Canada's National Energy Board projects that current and proposed wind projects will add about 510 megawatts of energy capacity a year. CANWEA reports that more than 1,000 megawatts of wind power are currently under construction throughout Canada, considerably more than the Energy Board's projection. Wind power is likely to generate over 27 percent of the new electricity Canada will need between now and 2040. Other large wind projects are still in the conceptual phase, including a 500-megawatt offshore wind farm proposed by 4C Offshore for the Gulf of St. Lawrence.

What are the Economic Benefits of Canada's Wind Power and Renewable Energy?

Wind power development is speeding up because prices have become competitive with non-renewable energy generation costs. The new wind projects in Saskatchewan and Alberta had the lowest renewable energy per-megawatt cost yet recorded in Canada, between $37 and $35 per megawatt.

Clean Energy Canada reported that the renewable energy sector employed nearly 300,000 Canadians as of 2017. Renewable energy is growing by 4.8% each year across Canada. In Atlantic Canada, renewable energy contributes $3 billion to the region's economy annually, accounting for over 12,100 jobs. As of 2018, annual investment in clean energy topped $3.8 billion a year.

What About New Brunswick?

As of the end of 2018, New Brunswick had 314 megawatts of wind power installed, providing about 7 percent of provincial energy needs. In 2006, New Brunswick had no wind power. As of 2018, the province is able to meet up to 50 percent of its electrical needs from wind power in the summer.


A 300-megawatt wind farm will reduce greenhouse gas emissions by 600,000 tonnes -- equivalent to taking 120,000 cars off the road. Wind power also doesn't consume or contaminate water. A 300-megawatt wind farm will reduce water consumption by 960 million liters a year as compared to the water consumed by natural gas power generation.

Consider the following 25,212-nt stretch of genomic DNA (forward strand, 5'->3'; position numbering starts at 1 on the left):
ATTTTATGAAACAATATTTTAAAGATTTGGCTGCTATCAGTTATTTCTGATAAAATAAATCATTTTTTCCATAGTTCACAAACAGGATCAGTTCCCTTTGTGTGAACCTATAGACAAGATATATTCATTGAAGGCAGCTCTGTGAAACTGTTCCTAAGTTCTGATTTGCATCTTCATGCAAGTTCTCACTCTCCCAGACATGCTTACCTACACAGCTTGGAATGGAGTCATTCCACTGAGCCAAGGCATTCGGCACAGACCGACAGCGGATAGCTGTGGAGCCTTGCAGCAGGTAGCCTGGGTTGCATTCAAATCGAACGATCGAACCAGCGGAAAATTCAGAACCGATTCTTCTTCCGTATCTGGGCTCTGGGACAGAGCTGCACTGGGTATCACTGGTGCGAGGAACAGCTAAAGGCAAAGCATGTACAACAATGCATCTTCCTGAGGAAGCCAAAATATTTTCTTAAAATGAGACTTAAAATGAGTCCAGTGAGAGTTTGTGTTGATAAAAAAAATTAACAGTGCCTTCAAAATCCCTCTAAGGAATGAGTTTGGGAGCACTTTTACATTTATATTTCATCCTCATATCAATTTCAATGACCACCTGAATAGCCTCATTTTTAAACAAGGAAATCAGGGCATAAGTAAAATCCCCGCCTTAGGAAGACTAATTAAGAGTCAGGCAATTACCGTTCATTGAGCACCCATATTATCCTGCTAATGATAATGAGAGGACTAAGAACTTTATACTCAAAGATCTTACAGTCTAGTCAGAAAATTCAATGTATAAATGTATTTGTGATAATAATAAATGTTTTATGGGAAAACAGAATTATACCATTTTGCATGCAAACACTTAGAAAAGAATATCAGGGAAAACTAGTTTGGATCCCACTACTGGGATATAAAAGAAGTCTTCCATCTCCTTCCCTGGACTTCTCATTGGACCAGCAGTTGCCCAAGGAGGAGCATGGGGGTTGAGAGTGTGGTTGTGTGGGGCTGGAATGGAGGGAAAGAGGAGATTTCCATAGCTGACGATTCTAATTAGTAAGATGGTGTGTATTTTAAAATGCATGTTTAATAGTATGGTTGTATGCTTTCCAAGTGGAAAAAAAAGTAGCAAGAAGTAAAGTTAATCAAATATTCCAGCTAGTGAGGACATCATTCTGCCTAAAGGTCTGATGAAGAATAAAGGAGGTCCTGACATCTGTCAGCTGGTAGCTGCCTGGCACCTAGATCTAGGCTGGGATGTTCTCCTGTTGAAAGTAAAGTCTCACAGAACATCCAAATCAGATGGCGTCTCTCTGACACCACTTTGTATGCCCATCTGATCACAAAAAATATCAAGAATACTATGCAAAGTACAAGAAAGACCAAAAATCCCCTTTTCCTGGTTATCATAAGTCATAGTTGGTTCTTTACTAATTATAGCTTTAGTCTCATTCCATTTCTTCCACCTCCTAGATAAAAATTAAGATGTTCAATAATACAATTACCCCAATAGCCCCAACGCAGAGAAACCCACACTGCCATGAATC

With a bit of simple math, we can see that Canada's 2018 wind power capacity reduced Canada's greenhouse gas emissions by 26 million tonnes. Canada's wind farms saved over 4.6 billion liters of water from waste or contamination. Wind power has the potential to provide clean, renewable energy with no downsides or drawbacks. Out of Canada's mix of energy sources, wind power and solar power together offer the best results for the environment.


Wind power isn't just increasingly affordable and good for the environment, and it offers active investing opportunities in New Brunswick / Fredericton. You can invest locally in wind energy and build our energy independence, address climate change, and contribute to our local economic growth. Renewable energy provides a renewable economic and environmental opportunity. Naveco Power is developing renewable energy projects for New Brunswick to benefit New Brunswickers. We offer the opportunity for socially responsible and economically feasible impact investing. Wind power is already a strength for New Brunswick and is anticipated to continue to grow in its influence and economic and environmental benefit for the foreseeable future.